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Prosthetics Education Requirements

Prosthetists require significant formal education. Learn about the degree programs, job duties and certification requirements to see if this is the right career for you.

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Essential Information

A prosthetics education prepares someone to design, create and fit artificial limbs. The work of a prosthetist is similar to the work of an orthotist, someone who makes and fits orthopedic braces. As a result of their similarities, a prosthetics education is usually combined with orthotics into one degree program. A master's degree in orthotics and prosthetics is required to work as a prosthetist, along with a 1-year residency. During this education and training, students learn about various types of devices and get clinical experience. After completing these requirements, they can take the national certification exam. In some states, a license is required.

Required Education Master's degree in orthotics and prosthetics
Other Requirements 1-year residency and national certification exam; some states require licensing
Projected Job Growth (2012-2022)*36% for orthotists and prosthetists
Median Salary (2013)* $62,970 for orthotists and prosthetists

Sources: * U.S. Bureau of Labor Statistics (BLS).

Transition in Prosthetics Education

In 2007, clinical experts and educators in prosthetics and orthotics met with representatives of the National Commission on Orthotic and Prosthetic Education (NCOPE), the accreditation board for educational programs in orthotics and prosthetics. Because prosthetists and orthotists have more responsibilities than ever before and because of advances in science and technology, it was decided that from 2010 onward, no new undergraduate programs would be accredited. Entry-level programs would only offer master's degrees. It was further decided that all current accredited undergraduate programs must be replaced by master's programs by 2012 at the latest (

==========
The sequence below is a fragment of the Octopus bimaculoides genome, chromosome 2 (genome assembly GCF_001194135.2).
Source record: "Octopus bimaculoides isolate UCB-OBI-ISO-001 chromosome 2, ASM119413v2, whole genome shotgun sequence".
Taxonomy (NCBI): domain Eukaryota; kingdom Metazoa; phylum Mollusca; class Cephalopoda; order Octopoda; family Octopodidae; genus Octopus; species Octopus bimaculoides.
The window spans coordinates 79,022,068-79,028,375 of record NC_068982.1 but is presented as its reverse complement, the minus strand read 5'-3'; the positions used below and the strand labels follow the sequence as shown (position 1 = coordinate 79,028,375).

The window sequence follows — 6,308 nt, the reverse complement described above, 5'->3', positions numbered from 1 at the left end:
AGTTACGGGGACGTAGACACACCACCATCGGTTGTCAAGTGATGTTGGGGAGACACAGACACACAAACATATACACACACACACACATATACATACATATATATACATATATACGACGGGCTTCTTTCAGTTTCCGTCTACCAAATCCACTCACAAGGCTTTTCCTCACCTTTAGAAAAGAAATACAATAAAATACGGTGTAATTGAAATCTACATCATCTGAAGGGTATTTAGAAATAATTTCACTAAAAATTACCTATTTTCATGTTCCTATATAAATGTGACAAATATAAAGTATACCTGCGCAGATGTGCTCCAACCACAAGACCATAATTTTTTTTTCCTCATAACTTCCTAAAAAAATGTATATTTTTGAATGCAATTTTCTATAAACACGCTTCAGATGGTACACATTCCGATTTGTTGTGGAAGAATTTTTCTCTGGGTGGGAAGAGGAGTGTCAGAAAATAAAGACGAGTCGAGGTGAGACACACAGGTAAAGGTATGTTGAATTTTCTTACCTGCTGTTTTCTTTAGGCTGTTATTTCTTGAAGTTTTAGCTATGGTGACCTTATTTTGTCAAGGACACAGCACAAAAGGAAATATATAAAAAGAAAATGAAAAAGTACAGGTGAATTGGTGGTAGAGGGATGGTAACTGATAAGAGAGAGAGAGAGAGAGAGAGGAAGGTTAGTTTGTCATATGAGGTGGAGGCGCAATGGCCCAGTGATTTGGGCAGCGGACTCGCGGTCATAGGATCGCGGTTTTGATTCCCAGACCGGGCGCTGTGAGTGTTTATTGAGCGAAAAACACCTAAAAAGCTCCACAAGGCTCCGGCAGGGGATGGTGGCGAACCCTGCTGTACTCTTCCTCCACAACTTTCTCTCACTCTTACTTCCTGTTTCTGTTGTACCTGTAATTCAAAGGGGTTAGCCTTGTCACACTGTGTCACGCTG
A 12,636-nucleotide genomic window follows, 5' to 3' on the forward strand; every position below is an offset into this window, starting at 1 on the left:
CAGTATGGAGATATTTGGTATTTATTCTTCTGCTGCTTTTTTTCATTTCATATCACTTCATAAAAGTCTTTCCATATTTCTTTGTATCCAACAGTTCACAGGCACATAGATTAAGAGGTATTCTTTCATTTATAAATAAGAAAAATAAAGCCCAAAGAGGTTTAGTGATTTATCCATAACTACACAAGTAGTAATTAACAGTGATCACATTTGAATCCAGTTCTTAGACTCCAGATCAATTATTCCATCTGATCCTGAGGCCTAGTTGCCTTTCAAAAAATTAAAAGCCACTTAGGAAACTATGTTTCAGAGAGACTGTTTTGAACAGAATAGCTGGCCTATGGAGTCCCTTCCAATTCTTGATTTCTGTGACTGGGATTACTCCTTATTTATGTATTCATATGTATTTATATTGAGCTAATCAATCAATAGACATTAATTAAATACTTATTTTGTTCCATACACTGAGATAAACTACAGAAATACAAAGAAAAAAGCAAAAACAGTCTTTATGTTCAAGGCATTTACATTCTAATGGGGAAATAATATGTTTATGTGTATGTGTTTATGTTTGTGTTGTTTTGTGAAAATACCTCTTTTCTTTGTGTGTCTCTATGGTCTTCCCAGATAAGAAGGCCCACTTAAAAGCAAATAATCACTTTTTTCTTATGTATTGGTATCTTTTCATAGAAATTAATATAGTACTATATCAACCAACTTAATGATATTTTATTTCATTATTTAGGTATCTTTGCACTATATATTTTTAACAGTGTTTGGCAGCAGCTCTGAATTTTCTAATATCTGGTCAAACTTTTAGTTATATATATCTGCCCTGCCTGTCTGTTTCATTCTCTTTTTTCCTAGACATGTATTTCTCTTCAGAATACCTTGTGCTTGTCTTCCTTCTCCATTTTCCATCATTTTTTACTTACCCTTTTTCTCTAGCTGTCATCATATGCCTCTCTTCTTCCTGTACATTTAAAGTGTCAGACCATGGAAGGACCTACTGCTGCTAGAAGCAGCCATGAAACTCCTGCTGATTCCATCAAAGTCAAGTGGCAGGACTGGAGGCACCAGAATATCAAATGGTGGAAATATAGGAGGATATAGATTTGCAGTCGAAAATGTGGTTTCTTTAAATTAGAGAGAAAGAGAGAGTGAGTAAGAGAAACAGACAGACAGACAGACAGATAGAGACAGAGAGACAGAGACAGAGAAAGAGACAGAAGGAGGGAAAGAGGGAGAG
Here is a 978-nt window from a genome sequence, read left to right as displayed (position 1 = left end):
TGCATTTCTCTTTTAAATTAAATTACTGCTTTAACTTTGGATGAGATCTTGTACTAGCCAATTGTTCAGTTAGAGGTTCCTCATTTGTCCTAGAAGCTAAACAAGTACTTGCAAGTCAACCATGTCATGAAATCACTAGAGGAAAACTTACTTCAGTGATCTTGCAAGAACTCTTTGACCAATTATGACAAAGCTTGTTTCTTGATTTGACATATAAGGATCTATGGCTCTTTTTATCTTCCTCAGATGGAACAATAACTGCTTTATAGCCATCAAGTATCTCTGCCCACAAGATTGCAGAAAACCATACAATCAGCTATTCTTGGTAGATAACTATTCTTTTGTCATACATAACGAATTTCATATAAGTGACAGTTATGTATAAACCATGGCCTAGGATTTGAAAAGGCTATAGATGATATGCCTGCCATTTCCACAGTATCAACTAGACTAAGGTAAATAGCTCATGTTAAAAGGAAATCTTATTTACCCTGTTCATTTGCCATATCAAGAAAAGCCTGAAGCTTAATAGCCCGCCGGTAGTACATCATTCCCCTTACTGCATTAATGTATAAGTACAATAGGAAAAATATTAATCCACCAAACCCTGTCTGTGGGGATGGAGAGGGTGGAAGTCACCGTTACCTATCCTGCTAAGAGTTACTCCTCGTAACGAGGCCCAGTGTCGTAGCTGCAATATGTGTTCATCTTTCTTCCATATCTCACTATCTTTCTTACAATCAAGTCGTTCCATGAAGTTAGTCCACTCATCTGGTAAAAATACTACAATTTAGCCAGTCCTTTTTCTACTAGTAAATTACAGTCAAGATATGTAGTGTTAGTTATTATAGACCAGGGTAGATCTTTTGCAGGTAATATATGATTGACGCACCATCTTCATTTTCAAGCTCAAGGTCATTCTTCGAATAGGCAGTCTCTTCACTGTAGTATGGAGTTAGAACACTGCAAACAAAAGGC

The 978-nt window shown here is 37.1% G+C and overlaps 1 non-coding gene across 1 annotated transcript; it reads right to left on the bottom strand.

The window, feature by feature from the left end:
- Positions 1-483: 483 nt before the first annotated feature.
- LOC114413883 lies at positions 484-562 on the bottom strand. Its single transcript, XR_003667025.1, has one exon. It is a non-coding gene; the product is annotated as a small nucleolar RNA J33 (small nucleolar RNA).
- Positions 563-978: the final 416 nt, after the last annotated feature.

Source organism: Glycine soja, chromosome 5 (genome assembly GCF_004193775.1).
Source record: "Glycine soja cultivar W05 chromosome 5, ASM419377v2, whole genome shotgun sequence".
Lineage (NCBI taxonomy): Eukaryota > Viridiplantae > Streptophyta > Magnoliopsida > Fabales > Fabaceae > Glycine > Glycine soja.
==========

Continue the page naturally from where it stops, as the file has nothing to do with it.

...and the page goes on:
Education Requirements Prior to 2012

Prior to 2012, there were two accredited approaches to prosthetics education. The first was a bachelor's degree either in orthotics and prosthetics or in health sciences with a prosthetic option. The second was a post-baccalaureate certificate; this could be earned in prosthetics, orthotics or a combination of the two. After students received either the degree or the certificate, a 1-year residency approved by the NCOPE was required. This was followed by a national certification examination through the American Board for Certification in Orthotics, Prosthetics and Pedorthics (ABC).

Education Requirements Beginning in 2012

Beginning in 2012, all accredited programs should be at the master's level. As early as 2009, transition programs were created for those who had already earned a bachelor's degree or certificate and were working as prosthetists and orthotists. These shortened programs result in a Master of Science in Orthotics and Prosthetics.

Entry-level master's programs also appeared by 2009. Courses required in these programs include such topics as anatomy and physiology, neuroscience and neuroanatomy, prosthetics and orthotics materials, prosthetic management of upper and lower limbs, gait pathokinesiology, histology and research. A 1-year NCOPE-approved residency is still required, followed by the ABC national certification exam. Some states also require a license.

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Source: Bureau of Labor Statistics